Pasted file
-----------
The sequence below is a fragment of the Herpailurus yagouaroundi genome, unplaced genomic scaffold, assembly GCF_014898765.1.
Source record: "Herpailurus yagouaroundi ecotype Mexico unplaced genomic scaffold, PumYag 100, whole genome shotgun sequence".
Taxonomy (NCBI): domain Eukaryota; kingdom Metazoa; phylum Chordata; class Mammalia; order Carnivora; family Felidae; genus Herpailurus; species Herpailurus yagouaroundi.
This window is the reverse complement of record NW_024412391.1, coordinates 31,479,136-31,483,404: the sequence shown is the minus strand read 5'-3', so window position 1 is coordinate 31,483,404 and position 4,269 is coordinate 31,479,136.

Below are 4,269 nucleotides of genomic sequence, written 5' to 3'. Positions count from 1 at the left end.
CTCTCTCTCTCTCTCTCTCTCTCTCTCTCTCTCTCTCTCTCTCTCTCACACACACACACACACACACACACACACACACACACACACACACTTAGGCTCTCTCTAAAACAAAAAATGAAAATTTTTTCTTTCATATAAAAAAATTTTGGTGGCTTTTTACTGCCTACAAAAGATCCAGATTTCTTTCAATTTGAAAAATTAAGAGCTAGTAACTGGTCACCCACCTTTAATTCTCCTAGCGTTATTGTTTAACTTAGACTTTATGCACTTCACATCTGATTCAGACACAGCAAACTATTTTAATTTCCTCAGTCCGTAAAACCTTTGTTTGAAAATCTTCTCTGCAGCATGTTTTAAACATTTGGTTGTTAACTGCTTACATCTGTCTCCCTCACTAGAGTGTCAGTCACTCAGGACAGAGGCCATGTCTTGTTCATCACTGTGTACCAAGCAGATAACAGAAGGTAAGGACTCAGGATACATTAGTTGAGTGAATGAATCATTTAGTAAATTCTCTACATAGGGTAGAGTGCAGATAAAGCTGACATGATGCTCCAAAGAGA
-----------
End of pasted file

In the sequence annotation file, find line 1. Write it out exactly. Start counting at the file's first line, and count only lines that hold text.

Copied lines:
The sequence below is a fragment of the Herpailurus yagouaroundi genome, unplaced genomic scaffold, assembly GCF_014898765.1.